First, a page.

That doesn’t mean he’s good at it. But the fact that we (as part of the journalism community) get caught up the personnel changes at the world’s most prominent newspaper simply belies our human tendencies to become attracted to personalities and issues. It makes life interesting. It gets journalists talking, tongues wagging. Still, it doesn’t mean managers shouldn’t take newsroom values into consideration.

While Abramson was attempting to create an organizational form and approach that alleviated what she saw as dissent between the print and digital products, she ignored conflicts between subordinates’ organizational and professional commitments to such things as open communication and participative management. If anything about the Blair scandal became clear, it was that The Times’ newsroom would not be ignored and that timing is everything. But again, as studies in Newsroom Decision-Making show, “newsroom managers have a mental disconnect when it comes to the values of their subordinates” (p. 269).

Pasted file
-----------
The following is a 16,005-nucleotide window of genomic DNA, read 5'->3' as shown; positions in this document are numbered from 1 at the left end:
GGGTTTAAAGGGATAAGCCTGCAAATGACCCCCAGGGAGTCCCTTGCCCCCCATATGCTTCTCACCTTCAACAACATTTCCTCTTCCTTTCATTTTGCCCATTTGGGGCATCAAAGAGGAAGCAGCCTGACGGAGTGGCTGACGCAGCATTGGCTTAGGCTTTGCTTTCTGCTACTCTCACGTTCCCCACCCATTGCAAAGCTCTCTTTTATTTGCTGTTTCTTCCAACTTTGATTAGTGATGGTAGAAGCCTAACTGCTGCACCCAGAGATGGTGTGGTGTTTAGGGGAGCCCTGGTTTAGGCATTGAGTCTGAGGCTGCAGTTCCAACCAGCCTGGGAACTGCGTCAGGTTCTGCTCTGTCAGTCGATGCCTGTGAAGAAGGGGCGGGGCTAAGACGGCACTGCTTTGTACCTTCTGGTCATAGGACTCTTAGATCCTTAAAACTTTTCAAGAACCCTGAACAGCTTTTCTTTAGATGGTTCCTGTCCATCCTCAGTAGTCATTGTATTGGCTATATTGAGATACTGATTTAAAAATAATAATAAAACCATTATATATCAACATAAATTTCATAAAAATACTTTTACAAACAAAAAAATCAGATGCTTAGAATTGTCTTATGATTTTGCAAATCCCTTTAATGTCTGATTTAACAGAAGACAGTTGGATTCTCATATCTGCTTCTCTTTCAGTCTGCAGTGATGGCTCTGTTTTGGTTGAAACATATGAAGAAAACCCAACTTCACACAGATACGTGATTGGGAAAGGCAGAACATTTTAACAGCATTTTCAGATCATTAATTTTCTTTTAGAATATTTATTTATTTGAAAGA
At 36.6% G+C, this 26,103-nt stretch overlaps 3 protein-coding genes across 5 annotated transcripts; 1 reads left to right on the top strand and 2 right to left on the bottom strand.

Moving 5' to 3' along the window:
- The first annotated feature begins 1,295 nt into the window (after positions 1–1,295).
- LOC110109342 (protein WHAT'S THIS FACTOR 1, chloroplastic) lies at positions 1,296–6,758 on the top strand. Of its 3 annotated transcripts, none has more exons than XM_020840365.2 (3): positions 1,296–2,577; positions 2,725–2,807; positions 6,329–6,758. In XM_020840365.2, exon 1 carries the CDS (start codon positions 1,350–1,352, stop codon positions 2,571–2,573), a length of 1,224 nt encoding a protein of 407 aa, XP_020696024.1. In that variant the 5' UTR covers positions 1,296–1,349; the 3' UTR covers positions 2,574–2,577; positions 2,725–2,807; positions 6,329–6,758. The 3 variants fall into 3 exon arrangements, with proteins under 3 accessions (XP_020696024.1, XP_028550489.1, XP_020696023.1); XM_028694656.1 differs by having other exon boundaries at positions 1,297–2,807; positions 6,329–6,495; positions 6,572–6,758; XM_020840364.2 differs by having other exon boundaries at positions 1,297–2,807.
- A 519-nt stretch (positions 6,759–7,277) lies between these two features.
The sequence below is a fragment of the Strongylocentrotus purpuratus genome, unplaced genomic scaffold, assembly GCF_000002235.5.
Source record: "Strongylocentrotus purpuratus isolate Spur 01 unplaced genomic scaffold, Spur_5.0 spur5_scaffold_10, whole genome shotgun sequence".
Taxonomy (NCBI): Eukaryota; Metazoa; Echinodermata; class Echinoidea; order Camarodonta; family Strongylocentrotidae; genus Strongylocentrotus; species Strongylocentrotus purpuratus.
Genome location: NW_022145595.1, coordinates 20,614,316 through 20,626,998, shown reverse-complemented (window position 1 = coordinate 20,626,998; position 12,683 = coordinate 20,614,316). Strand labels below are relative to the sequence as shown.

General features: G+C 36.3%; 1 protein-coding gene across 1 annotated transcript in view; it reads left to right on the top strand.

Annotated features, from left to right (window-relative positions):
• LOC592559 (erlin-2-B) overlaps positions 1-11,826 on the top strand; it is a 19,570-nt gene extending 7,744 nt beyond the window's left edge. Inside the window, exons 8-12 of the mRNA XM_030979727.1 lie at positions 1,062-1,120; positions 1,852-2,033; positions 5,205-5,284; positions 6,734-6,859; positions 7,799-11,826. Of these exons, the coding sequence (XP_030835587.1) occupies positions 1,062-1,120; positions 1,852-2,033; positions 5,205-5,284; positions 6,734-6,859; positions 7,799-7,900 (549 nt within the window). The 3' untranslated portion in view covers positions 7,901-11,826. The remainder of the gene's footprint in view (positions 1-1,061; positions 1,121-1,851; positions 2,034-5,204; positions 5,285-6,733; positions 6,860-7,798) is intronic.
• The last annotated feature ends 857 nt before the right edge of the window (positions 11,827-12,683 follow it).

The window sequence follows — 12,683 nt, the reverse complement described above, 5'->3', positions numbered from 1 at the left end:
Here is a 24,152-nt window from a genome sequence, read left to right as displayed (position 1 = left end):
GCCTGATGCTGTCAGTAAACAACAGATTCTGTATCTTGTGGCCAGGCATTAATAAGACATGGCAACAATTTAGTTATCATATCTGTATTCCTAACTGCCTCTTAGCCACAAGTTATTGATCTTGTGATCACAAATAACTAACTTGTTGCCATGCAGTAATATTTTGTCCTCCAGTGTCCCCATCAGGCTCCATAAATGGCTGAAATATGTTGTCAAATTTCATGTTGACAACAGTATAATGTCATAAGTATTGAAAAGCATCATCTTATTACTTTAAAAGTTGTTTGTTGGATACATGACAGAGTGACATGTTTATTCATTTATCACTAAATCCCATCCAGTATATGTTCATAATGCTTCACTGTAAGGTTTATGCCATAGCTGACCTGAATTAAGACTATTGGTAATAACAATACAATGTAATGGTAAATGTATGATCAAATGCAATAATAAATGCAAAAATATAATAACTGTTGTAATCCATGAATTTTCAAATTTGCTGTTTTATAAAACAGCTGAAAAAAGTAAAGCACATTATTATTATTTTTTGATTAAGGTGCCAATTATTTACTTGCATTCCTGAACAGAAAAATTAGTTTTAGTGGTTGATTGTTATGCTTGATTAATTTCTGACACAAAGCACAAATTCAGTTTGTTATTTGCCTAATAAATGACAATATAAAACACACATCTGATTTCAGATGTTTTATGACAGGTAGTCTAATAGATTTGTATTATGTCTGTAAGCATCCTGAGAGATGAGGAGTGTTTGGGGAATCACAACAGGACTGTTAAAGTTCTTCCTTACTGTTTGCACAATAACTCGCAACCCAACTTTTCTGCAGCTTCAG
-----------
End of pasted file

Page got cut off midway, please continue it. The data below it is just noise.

Newsroom decision-making as evidenced by Abramson’s and Sulzberger’s actions shows that who makes the decision isn’t as important as who the decision-maker consults or considers. Such “systemic selection,” then, seeks not to abolish journalistic autonomy; instead, it represents a reframing of newsroom behavior into a process-oriented, entrepreneurial, creative, and value-dominant lens. Baquet, too, may find that the sword he brandishes in replacing Abramson could also be his undoing if he takes on the mantle of change-agent over that of “hybrid.”

Just ask Abramson and Raines.

Editing – and thus leading a newsroom – has ceased to simply be the removal of words, the verification of facts, the coaching of reporters, the controlling of content, or the management of a budget. It has become peer- and audience-based, and timing-sensitive. Adapt and you succeed. Fail and you are silenced.

 

George Sylvie is an Associate Professor in the School of Journalism at the University of Texas. Sylvie studies technology, change, innovation, and decision-making in the newspaper industry. His work, presented at various international conferences, has focused on newspaper editors’ decision-making styles in the United States and Scandinavia. Sylvie has co-authored a leading media management textbook, Media Management: A Casebook Approach, in its fourth edition in publication by Taylor & Francis, and he sits on the editorial boards of Journalism & Mass Communication Quarterly, The Journal of Media Economics, The International Journal on Media Management, and The Journal of Media Business Studies.